Religion And Religious
Systems of Meditation in Religion, by William Loftus Hare (Philip Allan, 8s. 6d.)
A Venture of Faith, Being a description of the World Congress of Faiths, held in London, 1936, by Sir Francis Younghusband (Michael Joseph, 12s. 6d.) Reviewed by ALBAN GOODIER, S.J., Archbishop of Hierapolis.
The interest in religion, even for those who profess to have none, never flags. The Soviet anti-God enthusiast must prove its truth by the violence with which he combats it; the English independent agnostic, or, whatever else he would wish to be called, must ever come back to it as a subject for study. He examines ii in its many phases, its beliefs under various forms. its practices, its development; if he can arrive at a kind of common denominator for them all, he calls it a conclusion of Comparative Religion, and, if he has any belief at all of his own, it is to this Comparative Religion that he adheres.
Had there been no revelation from God to guide the human race, it is hard to see what other' -religion " could win the adherence of any thinking man; for one who has no use for revelation at all, this conclusion seems inevitable.
This is why one finds so many soundthinking men, interested in, and occupying themselves with, the comparison of one religion with another, trying to draw from them all some points of agreement which may serve as guides for the future.
In Systems of Meditation in Religion, Mr. W. Loftus Hare, an acknowledged, careful, and dispassionate student, has applied this principle to the practice of prayer. He has examined prayer, or rather what is called the higher form of prayer, as it is found in Hinduism. Buddhism, Tavism, Greek religion, and Christianity in its succeeding stages.
Passing over the differences, and indeed the antagonisms, his effort has been rather to show what they have in common. As a work of Natural Religion, showing what has been reached by the best that is in human nature, this is an interesting and useful book; all the more useful because of the author's sympathetic attitude throughout.
At the same time it is mainly a study in the "anatomy" of prayer; Hindu, Buddhist, and Christian would probably agree in a common criticism, that no amount of dissection will discover the "life" that in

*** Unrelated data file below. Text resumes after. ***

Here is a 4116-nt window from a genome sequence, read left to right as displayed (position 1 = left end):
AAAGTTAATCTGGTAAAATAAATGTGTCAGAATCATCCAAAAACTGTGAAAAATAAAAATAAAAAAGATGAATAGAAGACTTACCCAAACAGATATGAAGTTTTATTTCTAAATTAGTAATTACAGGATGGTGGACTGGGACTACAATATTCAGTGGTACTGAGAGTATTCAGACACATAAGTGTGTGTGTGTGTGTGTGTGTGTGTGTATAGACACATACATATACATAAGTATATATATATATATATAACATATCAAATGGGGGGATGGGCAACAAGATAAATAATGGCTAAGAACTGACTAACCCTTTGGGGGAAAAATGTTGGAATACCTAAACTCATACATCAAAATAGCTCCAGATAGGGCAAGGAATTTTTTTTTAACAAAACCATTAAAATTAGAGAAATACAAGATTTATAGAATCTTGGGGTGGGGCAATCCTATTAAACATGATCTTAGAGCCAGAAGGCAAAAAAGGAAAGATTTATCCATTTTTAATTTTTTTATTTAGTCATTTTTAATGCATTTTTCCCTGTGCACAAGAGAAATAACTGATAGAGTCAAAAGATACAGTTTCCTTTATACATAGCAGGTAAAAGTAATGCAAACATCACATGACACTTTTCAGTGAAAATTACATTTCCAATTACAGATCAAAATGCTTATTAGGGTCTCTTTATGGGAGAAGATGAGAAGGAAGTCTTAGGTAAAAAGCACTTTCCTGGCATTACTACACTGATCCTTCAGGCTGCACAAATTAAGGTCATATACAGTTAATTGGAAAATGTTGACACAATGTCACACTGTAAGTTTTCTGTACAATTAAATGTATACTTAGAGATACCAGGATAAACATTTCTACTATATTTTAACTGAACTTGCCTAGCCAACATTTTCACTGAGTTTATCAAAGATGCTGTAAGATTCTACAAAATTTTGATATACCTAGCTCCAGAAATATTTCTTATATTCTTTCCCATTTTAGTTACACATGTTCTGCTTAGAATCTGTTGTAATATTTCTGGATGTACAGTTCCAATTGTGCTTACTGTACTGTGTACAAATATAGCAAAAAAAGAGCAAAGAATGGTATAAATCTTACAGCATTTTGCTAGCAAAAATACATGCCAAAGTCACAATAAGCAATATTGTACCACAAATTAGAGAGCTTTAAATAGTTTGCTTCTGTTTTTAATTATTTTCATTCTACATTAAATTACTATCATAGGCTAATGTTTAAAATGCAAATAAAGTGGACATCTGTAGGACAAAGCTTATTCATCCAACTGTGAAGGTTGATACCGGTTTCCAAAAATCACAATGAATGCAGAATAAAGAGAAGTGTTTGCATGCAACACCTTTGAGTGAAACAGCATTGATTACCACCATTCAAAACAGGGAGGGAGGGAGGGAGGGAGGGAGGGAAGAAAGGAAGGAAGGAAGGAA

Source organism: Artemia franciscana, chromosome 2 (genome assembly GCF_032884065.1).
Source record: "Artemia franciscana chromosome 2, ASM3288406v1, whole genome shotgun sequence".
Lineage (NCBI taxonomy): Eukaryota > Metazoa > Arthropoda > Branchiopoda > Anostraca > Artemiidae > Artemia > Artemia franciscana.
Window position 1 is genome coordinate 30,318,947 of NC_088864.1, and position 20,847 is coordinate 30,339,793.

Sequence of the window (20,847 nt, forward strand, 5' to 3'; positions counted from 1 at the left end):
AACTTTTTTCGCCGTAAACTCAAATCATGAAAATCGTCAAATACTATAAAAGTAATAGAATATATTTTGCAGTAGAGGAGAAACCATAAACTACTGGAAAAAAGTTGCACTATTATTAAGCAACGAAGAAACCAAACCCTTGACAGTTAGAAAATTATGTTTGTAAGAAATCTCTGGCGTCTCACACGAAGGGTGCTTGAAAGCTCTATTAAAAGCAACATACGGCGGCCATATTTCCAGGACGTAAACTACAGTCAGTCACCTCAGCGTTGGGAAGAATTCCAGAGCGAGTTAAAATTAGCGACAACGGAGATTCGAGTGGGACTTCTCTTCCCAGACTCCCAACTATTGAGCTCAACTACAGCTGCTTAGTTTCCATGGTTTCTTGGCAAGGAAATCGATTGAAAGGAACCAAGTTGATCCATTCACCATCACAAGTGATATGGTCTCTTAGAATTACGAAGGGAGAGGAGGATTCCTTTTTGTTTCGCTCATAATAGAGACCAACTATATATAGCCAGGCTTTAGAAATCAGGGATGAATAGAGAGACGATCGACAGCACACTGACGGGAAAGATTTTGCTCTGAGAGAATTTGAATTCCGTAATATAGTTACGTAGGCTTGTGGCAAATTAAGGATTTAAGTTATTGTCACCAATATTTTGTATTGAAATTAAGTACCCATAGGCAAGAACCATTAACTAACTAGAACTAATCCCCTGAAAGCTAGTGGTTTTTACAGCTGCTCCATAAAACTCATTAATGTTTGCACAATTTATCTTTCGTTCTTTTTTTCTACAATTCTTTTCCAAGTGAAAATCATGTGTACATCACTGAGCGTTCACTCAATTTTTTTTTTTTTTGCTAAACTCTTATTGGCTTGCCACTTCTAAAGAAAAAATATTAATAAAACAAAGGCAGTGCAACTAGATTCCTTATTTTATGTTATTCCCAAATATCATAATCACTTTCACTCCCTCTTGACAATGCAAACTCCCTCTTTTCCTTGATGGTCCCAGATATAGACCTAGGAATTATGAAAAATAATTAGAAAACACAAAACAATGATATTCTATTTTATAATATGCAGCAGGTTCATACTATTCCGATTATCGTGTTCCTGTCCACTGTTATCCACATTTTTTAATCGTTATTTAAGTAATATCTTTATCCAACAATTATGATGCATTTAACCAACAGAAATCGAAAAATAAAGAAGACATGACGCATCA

spires the whole form. Nowhere more than in the East does one find this contempt for all western analysis.
Colonel Younghusband's book, A Venture of Faith, is another illustration of the same mentality. Most of us are acquainted. withethes Colonel's _mind and outlook; that olaan excellent soldier, who has served his (squaw yell, who has a real interest in all the peoples of the world, who is a Christ-. an of sorts, but stops short at the divinity of Christ.
He was the inspiration of the World Congress of Religions held in London last summer, and in the present volume he gives his impressions of the work that was done.
The views. of the chief speakers are summarised, Christian, Hindu, Jewish, Buddhist, etc., then an attempt is made to merge them in all in a common conception of a supreme spiritual ideal. We have every sympathy with Colonel Younghusband's effort, even while at the time we were convinced that nothing would come of it, nor do we now see any reason to alter our conviction.
He regrets that Christians, and especially Catholics, gave him so little support. He urges that all religious, Catholicism included, have much to learn from one another. We agree, but surely the Colonel has found, in his wide travels through the East, and in his reading, proofs that this learning from each other is going on in other ways, and producing far better results, than are gained by such • formal debates as the Congress provides.
The Colonel cannot see the surrender that this implies.